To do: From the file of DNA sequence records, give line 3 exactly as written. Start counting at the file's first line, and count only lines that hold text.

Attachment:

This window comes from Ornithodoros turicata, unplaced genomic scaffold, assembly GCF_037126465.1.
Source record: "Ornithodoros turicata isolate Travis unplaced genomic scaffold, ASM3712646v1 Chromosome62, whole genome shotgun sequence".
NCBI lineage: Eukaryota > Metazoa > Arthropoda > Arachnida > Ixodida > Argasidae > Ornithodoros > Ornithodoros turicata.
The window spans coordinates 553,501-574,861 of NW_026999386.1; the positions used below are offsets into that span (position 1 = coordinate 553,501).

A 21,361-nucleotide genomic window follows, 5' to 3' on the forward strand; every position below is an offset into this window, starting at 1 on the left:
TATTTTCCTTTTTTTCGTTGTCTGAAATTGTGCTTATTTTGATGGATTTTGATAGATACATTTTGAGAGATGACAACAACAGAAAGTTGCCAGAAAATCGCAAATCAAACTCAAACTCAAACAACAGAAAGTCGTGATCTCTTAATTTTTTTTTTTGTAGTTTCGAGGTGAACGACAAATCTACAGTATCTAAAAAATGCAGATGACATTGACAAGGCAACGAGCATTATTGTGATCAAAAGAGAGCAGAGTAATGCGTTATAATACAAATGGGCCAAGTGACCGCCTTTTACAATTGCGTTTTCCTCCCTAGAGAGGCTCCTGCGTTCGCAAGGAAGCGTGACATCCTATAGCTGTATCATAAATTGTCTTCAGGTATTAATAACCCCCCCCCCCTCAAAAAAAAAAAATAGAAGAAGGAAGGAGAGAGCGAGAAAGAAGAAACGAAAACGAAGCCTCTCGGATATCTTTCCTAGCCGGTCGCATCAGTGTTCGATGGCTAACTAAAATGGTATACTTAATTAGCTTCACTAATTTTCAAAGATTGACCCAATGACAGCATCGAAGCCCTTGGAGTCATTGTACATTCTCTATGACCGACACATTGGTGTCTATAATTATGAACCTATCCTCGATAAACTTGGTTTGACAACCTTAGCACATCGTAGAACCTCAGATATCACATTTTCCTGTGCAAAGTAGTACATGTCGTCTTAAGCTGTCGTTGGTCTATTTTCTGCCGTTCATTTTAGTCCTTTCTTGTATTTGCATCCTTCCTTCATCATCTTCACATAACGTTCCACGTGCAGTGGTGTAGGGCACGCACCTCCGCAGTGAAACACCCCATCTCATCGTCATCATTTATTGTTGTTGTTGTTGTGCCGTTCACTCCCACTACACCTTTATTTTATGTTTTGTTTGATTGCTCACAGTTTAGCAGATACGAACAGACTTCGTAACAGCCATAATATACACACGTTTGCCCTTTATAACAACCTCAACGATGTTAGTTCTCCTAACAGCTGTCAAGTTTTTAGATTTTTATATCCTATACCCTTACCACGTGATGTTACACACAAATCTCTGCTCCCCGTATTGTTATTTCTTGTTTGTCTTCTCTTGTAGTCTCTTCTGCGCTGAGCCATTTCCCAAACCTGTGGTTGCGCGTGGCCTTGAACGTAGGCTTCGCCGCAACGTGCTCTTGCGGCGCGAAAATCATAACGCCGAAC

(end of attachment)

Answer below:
NCBI lineage: Eukaryota > Metazoa > Arthropoda > Arachnida > Ixodida > Argasidae > Ornithodoros > Ornithodoros turicata.